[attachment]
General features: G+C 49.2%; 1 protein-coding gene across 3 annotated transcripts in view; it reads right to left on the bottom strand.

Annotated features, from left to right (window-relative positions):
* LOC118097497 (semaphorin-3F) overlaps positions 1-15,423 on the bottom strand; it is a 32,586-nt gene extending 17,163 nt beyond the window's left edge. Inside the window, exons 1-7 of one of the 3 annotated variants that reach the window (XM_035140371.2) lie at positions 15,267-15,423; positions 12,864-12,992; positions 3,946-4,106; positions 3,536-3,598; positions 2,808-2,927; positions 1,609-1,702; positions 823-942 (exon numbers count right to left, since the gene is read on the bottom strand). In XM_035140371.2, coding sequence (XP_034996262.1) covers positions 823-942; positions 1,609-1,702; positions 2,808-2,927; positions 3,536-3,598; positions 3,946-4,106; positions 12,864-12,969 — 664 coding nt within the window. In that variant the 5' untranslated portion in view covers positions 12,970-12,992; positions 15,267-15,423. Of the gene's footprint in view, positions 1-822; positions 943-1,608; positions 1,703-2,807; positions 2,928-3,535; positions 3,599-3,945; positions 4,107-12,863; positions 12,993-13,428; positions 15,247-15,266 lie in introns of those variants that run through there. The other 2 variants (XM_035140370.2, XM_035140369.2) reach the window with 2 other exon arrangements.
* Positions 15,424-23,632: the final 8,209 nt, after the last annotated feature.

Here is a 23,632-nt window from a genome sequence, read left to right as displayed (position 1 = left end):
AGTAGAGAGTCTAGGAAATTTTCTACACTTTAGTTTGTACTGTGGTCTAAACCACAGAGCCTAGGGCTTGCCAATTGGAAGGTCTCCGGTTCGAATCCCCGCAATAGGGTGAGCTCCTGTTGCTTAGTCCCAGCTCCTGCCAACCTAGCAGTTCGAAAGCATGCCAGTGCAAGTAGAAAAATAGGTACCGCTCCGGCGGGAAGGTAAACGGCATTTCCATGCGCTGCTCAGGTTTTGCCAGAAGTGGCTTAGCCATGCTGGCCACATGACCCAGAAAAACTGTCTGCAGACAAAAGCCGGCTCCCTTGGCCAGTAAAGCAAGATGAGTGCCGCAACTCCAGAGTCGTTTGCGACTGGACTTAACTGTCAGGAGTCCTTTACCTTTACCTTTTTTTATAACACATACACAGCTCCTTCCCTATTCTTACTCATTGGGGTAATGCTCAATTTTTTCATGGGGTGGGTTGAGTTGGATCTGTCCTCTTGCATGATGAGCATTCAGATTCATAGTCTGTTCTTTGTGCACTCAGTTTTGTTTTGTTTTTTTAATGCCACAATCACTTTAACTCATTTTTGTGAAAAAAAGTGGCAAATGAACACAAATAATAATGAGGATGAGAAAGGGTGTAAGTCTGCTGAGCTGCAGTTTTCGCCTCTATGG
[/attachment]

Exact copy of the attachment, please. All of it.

General features: G+C 49.2%; 1 protein-coding gene across 3 annotated transcripts in view; it reads right to left on the bottom strand.

Annotated features, from left to right (window-relative positions):
* LOC118097497 (semaphorin-3F) overlaps positions 1-15,423 on the bottom strand; it is a 32,586-nt gene extending 17,163 nt beyond the window's left edge. Inside the window, exons 1-7 of one of the 3 annotated variants that reach the window (XM_035140371.2) lie at positions 15,267-15,423; positions 12,864-12,992; positions 3,946-4,106; positions 3,536-3,598; positions 2,808-2,927; positions 1,609-1,702; positions 823-942 (exon numbers count right to left, since the gene is read on the bottom strand). In XM_035140371.2, coding sequence (XP_034996262.1) covers positions 823-942; positions 1,609-1,702; positions 2,808-2,927; positions 3,536-3,598; positions 3,946-4,106; positions 12,864-12,969 — 664 coding nt within the window. In that variant the 5' untranslated portion in view covers positions 12,970-12,992; positions 15,267-15,423. Of the gene's footprint in view, positions 1-822; positions 943-1,608; positions 1,703-2,807; positions 2,928-3,535; positions 3,599-3,945; positions 4,107-12,863; positions 12,993-13,428; positions 15,247-15,266 lie in introns of those variants that run through there. The other 2 variants (XM_035140370.2, XM_035140369.2) reach the window with 2 other exon arrangements.
* Positions 15,424-23,632: the final 8,209 nt, after the last annotated feature.

Here is a 23,632-nt window from a genome sequence, read left to right as displayed (position 1 = left end):
AGTAGAGAGTCTAGGAAATTTTCTACACTTTAGTTTGTACTGTGGTCTAAACCACAGAGCCTAGGGCTTGCCAATTGGAAGGTCTCCGGTTCGAATCCCCGCAATAGGGTGAGCTCCTGTTGCTTAGTCCCAGCTCCTGCCAACCTAGCAGTTCGAAAGCATGCCAGTGCAAGTAGAAAAATAGGTACCGCTCCGGCGGGAAGGTAAACGGCATTTCCATGCGCTGCTCAGGTTTTGCCAGAAGTGGCTTAGCCATGCTGGCCACATGACCCAGAAAAACTGTCTGCAGACAAAAGCCGGCTCCCTTGGCCAGTAAAGCAAGATGAGTGCCGCAACTCCAGAGTCGTTTGCGACTGGACTTAACTGTCAGGAGTCCTTTACCTTTACCTTTTTTTATAACACATACACAGCTCCTTCCCTATTCTTACTCATTGGGGTAATGCTCAATTTTTTCATGGGGTGGGTTGAGTTGGATCTGTCCTCTTGCATGATGAGCATTCAGATTCATAGTCTGTTCTTTGTGCACTCAGTTTTGTTTTGTTTTTTTAATGCCACAATCACTTTAACTCATTTTTGTGAAAAAAAGTGGCAAATGAACACAAATAATAATGAGGATGAGAAAGGGTGTAAGTCTGCTGAGCTGCAGTTTTCGCCTCTATGG